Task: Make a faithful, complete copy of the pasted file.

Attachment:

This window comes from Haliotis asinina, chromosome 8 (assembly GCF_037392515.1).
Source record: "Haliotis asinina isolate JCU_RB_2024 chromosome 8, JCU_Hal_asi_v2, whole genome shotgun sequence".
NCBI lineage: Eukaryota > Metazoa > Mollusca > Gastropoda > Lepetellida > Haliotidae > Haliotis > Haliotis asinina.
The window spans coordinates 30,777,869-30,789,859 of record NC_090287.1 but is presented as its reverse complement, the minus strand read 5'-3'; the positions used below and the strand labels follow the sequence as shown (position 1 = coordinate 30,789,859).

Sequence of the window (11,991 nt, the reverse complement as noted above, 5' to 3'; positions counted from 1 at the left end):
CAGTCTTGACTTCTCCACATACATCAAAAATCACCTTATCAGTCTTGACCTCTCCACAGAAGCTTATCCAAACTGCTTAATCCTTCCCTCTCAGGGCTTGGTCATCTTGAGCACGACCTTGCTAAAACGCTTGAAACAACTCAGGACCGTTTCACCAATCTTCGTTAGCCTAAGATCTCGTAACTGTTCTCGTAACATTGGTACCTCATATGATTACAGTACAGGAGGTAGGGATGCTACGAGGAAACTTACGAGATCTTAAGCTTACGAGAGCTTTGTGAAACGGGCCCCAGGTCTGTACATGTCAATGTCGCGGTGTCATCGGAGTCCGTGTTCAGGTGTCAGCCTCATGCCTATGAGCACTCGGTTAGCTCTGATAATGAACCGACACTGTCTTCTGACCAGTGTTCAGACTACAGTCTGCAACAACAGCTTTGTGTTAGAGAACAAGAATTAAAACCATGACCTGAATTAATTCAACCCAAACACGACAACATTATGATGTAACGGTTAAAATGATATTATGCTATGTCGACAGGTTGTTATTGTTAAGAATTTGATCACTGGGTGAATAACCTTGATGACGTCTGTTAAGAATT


This window comes from Haliotis asinina, chromosome 8 (assembly GCF_037392515.1).
Source record: "Haliotis asinina isolate JCU_RB_2024 chromosome 8, JCU_Hal_asi_v2, whole genome shotgun sequence".
NCBI lineage: Eukaryota > Metazoa > Mollusca > Gastropoda > Lepetellida > Haliotidae > Haliotis > Haliotis asinina.
The window spans coordinates 30,777,869-30,789,859 of record NC_090287.1 but is presented as its reverse complement, the minus strand read 5'-3'; the positions used below and the strand labels follow the sequence as shown (position 1 = coordinate 30,789,859).

Sequence of the window (11,991 nt, the reverse complement as noted above, 5' to 3'; positions counted from 1 at the left end):
CAGTCTTGACTTCTCCACATACATCAAAAATCACCTTATCAGTCTTGACCTCTCCACAGAAGCTTATCCAAACTGCTTAATCCTTCCCTCTCAGGGCTTGGTCATCTTGAGCACGACCTTGCTAAAACGCTTGAAACAACTCAGGACCGTTTCACCAATCTTCGTTAGCCTAAGATCTCGTAACTGTTCTCGTAACATTGGTACCTCATATGATTACAGTACAGGAGGTAGGGATGCTACGAGGAAACTTACGAGATCTTAAGCTTACGAGAGCTTTGTGAAACGGGCCCCAGGTCTGTACATGTCAATGTCGCGGTGTCATCGGAGTCCGTGTTCAGGTGTCAGCCTCATGCCTATGAGCACTCGGTTAGCTCTGATAATGAACCGACACTGTCTTCTGACCAGTGTTCAGACTACAGTCTGCAACAACAGCTTTGTGTTAGAGAACAAGAATTAAAACCATGACCTGAATTAATTCAACCCAAACACGACAACATTATGATGTAACGGTTAAAATGATATTATGCTATGTCGACAGGTTGTTATTGTTAAGAATTTGATCACTGGGTGAATAACCTTGATGACGTCTGTTAAGAATT